Wednesday, July 28, 2010

Black Artist

So! I finished this up at work the other day and I had been to lazy to type it up. I finally forced myself to do it. After reading through, I decided to present it in its raw form. I am an artist, I can do that :). So without further ado:

The more work I look at and the more work I see that is considered "Black Art," I am drawn into the underlying meaning or underlying theme I should say of "Good" VS. "Evil." No matter how much of a disconnect I try to between my work and trying to fight the labeling of my self as a "Black Artist"...the closer I get to closing the gap, there is always this automatic push and pull going on. 
As far as "good" and "evil," I think the disconnect struggles because I desire to be the "evil" Black Artist. Alot of people thag I know who are not of the so-called art world look for that "good" Black Art; that Black Art that is in someways highly "romanticized" Black Art. I recall showing people my work and having them tell me my work looked good but why did I have to show black people like that. They acted as if I created the lynched black man or the raped black woman. I even had a friend say to me why can't I create pretty pictures. I kind of relish in the fact that my work seems somewhat "evil" in the eyes of others. Devil's advocate is a role that I just love to play. 
In art school and the art world, its easier to play the "evil" artist because you are critiqued on the overall aesthetic quality of your work. Not just the imagery is questioned. We are put the rigors of defending our work and the choices we have made regarding the subject matter. In the "outside world," we are handled differently. The viewer more often than not, judges the work purely on its visual aesthetic. "Oh this artist has rich colors," "oh look at that Black Jesus," or "he/she really captured the essence of a strong black family." I am perfectly ok with being the bad guy.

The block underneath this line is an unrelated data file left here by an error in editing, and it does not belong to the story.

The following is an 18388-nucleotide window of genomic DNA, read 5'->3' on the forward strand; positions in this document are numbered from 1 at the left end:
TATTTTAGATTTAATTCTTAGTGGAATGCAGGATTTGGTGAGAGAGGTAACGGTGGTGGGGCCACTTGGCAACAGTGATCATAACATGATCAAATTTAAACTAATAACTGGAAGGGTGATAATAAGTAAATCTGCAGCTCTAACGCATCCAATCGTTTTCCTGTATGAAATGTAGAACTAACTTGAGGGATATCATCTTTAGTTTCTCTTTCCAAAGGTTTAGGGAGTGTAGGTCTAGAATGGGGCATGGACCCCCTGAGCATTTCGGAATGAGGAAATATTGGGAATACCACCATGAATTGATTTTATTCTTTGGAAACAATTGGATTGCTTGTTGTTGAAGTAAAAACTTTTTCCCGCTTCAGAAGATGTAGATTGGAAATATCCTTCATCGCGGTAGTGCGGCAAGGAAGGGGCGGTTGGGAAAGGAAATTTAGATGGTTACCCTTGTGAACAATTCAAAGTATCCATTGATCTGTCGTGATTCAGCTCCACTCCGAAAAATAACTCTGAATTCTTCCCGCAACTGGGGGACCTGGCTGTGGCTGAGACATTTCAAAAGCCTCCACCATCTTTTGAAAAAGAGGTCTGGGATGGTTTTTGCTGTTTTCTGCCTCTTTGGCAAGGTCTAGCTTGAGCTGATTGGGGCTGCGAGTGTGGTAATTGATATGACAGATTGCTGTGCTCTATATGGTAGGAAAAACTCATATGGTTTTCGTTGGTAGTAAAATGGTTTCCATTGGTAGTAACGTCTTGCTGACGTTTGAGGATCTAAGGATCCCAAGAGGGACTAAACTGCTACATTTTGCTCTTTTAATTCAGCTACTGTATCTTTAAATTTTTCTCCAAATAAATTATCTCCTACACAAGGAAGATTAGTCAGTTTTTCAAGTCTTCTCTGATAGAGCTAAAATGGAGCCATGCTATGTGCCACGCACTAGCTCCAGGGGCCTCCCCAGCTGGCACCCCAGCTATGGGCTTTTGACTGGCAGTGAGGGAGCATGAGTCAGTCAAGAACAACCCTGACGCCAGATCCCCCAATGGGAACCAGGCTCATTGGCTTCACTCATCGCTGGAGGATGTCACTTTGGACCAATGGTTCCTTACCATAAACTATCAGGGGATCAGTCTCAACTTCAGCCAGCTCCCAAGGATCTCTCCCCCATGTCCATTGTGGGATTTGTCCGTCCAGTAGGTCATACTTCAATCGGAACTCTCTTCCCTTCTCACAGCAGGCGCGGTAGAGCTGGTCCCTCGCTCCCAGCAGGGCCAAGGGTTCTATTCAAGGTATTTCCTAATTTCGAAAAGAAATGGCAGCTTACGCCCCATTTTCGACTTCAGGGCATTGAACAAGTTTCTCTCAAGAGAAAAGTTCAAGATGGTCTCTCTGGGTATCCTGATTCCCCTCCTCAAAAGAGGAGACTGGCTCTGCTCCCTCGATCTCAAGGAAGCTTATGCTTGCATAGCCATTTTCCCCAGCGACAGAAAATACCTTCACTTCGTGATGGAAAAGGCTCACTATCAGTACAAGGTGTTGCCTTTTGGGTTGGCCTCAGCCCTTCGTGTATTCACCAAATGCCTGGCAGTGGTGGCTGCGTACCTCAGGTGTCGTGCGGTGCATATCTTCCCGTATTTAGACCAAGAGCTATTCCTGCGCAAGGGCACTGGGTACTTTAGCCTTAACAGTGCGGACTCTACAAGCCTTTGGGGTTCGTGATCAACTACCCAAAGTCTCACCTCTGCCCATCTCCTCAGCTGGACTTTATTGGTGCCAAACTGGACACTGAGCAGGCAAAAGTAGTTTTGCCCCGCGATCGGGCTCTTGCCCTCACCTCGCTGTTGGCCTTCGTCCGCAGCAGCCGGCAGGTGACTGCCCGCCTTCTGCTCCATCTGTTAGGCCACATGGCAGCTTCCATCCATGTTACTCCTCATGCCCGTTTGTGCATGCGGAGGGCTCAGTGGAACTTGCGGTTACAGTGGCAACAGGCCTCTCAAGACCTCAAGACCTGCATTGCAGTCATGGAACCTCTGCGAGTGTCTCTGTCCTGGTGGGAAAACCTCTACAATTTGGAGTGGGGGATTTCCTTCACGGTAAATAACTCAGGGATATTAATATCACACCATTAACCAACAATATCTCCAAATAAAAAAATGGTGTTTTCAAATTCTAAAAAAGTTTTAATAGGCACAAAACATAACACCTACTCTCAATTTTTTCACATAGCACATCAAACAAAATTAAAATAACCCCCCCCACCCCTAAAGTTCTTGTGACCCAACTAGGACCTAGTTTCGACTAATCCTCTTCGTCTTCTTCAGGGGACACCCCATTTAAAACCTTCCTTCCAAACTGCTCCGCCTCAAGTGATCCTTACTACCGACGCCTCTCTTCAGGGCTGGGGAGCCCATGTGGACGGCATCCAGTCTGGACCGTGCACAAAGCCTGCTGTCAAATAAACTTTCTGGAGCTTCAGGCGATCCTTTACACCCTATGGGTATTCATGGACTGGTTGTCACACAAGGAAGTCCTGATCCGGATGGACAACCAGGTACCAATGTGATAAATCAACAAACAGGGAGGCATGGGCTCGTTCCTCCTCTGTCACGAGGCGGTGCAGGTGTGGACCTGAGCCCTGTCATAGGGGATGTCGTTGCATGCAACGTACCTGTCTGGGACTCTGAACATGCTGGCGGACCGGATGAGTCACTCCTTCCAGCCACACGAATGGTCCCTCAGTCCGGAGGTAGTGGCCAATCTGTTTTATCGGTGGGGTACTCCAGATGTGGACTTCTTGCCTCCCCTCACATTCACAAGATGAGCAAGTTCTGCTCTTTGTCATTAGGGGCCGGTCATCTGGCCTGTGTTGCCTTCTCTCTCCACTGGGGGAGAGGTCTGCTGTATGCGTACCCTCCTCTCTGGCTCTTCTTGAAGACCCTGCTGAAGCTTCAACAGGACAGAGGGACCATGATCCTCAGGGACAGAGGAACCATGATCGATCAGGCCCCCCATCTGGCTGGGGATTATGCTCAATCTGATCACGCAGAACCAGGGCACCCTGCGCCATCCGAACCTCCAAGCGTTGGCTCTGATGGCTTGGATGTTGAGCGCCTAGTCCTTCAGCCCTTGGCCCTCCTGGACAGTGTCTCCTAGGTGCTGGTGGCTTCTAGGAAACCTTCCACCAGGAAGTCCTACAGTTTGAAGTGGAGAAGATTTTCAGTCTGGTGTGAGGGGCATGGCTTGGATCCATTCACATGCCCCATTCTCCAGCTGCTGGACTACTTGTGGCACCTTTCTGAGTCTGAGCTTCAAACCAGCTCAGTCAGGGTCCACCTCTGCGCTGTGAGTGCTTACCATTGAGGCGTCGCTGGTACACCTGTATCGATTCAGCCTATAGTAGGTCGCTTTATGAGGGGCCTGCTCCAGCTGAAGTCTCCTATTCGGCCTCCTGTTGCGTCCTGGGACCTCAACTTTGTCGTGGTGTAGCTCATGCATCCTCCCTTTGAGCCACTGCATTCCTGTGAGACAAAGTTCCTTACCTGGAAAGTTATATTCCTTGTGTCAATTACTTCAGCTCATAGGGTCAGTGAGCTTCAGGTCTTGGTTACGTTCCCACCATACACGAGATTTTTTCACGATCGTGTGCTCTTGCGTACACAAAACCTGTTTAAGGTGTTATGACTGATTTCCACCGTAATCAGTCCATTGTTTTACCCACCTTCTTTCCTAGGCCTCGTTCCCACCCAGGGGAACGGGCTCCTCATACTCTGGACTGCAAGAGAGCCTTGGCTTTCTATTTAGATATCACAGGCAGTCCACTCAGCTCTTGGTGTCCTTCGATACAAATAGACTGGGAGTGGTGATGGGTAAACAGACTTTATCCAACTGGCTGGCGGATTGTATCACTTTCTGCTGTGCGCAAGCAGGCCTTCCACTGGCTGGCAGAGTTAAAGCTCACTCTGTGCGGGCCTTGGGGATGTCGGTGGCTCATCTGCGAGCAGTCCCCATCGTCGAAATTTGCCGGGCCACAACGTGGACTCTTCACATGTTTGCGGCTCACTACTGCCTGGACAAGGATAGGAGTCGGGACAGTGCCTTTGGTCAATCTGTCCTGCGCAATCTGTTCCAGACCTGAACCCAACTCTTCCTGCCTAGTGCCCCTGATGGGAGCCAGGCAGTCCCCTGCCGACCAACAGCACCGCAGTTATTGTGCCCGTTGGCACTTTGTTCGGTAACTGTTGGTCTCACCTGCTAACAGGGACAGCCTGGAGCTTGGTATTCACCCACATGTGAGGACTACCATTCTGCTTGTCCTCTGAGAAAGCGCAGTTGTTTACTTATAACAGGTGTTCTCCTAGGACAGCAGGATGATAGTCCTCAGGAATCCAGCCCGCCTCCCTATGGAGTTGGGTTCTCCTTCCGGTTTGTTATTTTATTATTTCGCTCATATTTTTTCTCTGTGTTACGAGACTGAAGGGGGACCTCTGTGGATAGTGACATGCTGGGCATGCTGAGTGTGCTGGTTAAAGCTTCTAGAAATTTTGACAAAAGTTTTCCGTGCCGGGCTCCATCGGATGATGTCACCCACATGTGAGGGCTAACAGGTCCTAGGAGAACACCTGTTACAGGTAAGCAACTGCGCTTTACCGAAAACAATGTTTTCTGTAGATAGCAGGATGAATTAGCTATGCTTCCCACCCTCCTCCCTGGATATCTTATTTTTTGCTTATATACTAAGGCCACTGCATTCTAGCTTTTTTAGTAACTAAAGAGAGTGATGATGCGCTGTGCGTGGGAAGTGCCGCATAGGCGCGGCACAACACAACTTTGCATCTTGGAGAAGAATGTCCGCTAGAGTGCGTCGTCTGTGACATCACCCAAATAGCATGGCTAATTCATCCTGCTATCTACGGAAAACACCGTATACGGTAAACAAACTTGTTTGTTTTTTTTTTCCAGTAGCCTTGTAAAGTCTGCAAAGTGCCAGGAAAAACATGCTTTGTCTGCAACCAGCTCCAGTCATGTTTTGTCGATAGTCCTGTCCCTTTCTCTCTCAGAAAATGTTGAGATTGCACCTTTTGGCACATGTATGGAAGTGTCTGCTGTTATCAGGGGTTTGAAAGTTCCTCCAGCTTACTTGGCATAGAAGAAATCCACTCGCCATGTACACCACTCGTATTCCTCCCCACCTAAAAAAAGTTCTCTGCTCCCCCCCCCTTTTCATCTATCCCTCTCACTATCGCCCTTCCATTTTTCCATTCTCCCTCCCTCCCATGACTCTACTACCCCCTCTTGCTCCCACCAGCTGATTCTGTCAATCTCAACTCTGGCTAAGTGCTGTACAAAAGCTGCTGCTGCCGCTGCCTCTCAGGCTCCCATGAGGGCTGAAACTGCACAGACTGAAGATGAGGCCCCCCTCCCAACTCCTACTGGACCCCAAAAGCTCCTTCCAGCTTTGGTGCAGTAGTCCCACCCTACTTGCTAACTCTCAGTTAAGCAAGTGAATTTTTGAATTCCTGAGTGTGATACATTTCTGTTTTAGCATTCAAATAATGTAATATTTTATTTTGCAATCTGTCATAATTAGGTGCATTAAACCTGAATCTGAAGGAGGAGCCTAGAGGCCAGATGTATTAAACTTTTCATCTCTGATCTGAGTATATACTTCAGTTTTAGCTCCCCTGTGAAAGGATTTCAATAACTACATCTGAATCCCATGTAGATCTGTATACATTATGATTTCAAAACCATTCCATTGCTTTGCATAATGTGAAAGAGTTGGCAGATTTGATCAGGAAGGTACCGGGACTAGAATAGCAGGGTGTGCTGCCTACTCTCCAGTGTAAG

Showing where we came from to me is a great way to pay homage to our race. These haven't always been happy times. I feel as a "Black" artist it is our duty to continue to keep and maintain a historical record of the Black Diaspora. I mean I dont set out to create "evil" Black Art, its just I always hope to create a dialog with the viewer that will have them questioning certain things or having the viewer confront this "evil" events and remember. I mean a lot of good came out of these bad times black people had. Its great that as artists we can show the achievements and good fortune of black america but I also think uts good that we never forget the bad as well. I recall one of our "black oppurtunists," (thats a topic I dealt with in one of my first ever posts) said that "...Jim Crow didn't die, he just became James Crow, ESQ." To me that statement holds so true even now in the days of the Obama Administration. 
The funny thing about that whole diatribe is that I have always struggled with an artist identity. I don't want it to be "OK" for me to use the word "NIGGER" or to show black people being lynched because I am a "Black" artist. I want the viewer to be shocked that in this day and age to see some one "ballsy" enough to tackle the subject matter. I have tried to tackle less sensitive work, i.e. Copper Goddess and Abstract drip paintings, but every time I start projects like these it seems exciting at first; then it quickly becomes boring to me. I feel as though I am not creating for myself but creating for acceptance into the "good" Black Artist society. And while I want the viewer to be intrigued and drawn to my work, I still have to be sure that I am really leaving my imprint on my work. I can't create "safe" work. I think thats one of the faults in myself and my work thats holding me back. Trying to play it "safe." 
Going forward in the future, I am going to try my best to unleash HELL in my "evil" Black Art. Lol. 


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